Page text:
His genius has assumed this shape, landscape. We have hardly yet had in England a better painter of cattle pieces, yet his interests were so wide, his loyalty to his own artistic nature so great that he could not limit himself merely to the lucrative business which he might have driven with the dealers in the role of 'A Cattle Painter'. 'Landscape with Cattle and Trees' in the Victoria and Albert Museum, and 'Resting' (circa 1900) are two excellent examples of cattle painting.
Meadow Scene with Cattle and Trees
© Victoria and Albert Museum, London
His sheep unfortunately were neither so inspired nor inspiring. Although tackled in exactly the same way, with individual studies from all angles, on their own, they never managed to look anything more than fat and puddingy. A landscape called 'The Dusty Road', has at the centre of the composition a herd of sheep being driven by a farmer, assisted by a sheep dog. Since they are massed together, their shapelessness is concealed, and besides the very nature of the 'Dusty Road' demands a painterly treatment which gives a haze over everything.
The summers of 1902 and 1904 he spent at Montreuil-sur-Mer on the picturesque coast of France. In her second account of her father's work, Jac Charles reflected that the industrial revolution had begun to take effect in the countryside of Britain, and machines were taking all his models away, so he took up his paints elsewhere, having no affinity with anything so far from nature as machinery.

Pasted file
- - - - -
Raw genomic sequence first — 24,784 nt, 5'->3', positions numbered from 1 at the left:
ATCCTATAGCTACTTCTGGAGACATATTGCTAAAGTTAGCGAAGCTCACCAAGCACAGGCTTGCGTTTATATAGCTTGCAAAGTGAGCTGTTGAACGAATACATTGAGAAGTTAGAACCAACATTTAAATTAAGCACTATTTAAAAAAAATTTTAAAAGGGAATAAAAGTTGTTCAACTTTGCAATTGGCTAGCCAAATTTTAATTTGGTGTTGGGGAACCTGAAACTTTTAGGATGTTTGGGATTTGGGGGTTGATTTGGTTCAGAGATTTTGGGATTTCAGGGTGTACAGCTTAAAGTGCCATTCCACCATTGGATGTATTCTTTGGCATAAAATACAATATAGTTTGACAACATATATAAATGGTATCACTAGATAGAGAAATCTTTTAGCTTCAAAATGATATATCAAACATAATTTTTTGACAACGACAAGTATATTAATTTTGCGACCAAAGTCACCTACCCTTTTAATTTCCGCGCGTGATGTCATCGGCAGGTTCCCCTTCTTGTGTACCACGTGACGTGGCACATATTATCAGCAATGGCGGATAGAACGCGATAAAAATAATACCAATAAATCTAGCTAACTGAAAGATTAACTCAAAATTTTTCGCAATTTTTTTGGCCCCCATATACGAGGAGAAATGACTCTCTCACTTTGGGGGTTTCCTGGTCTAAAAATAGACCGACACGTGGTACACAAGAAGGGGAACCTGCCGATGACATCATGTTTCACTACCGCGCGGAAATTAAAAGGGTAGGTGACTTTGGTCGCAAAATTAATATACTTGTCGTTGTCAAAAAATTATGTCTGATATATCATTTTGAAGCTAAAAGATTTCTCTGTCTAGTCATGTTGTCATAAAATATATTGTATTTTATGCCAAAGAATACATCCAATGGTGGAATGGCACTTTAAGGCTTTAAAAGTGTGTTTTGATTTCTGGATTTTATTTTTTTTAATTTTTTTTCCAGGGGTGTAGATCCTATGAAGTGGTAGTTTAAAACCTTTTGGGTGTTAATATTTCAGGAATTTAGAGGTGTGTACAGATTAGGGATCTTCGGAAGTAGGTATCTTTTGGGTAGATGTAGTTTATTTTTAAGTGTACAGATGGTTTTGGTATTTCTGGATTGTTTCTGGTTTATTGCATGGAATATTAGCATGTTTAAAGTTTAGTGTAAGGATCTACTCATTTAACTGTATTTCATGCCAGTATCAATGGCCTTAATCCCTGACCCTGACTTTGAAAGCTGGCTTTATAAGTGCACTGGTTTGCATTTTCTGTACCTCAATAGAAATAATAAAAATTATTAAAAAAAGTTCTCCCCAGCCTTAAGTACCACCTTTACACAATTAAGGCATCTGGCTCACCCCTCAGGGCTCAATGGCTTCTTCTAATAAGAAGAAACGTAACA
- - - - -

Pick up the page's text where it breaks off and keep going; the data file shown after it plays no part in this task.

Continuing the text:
Here the dreaded cogwheel had not spun its path and he painted happily 'At Montreuil' which has a certain flatness about it; lacking the luscious quality of his English landscapes although nonetheless charming and delicate. The thin light falling on the tall trunks of the trees is somewhat reminiscent of 'A Spring Landscape' by Sisley, painted, a few years earlier.
The Montreuil visits were the last trouble free trips abroad he had, since he began to suffer from neuritis in his right arm and gout in the eye. In 1905, he went to Capri in Italy during the November, and although he painted many beautiful landscapes of typical scenes of the surrounding districts, his close relations noticed a certain weariness in his work.
Certainly the seascape 'Capri' is very heavy in quality, with the result of being almost menacing. Gone is the light confident brush-stroke which spells out joy of the artist in the presence of nature. In one letter to his wife, he complained that it was quite impossible to paint the wonderful colours and light, that the pigment seemed dull and dead.
When he returned to England in the spring of 1906, he was dissatisfied with his work, and in August of the same year he was taken ill and during an operation for appendicitis, died without hope or wish for recovery, at the age of fifty-four.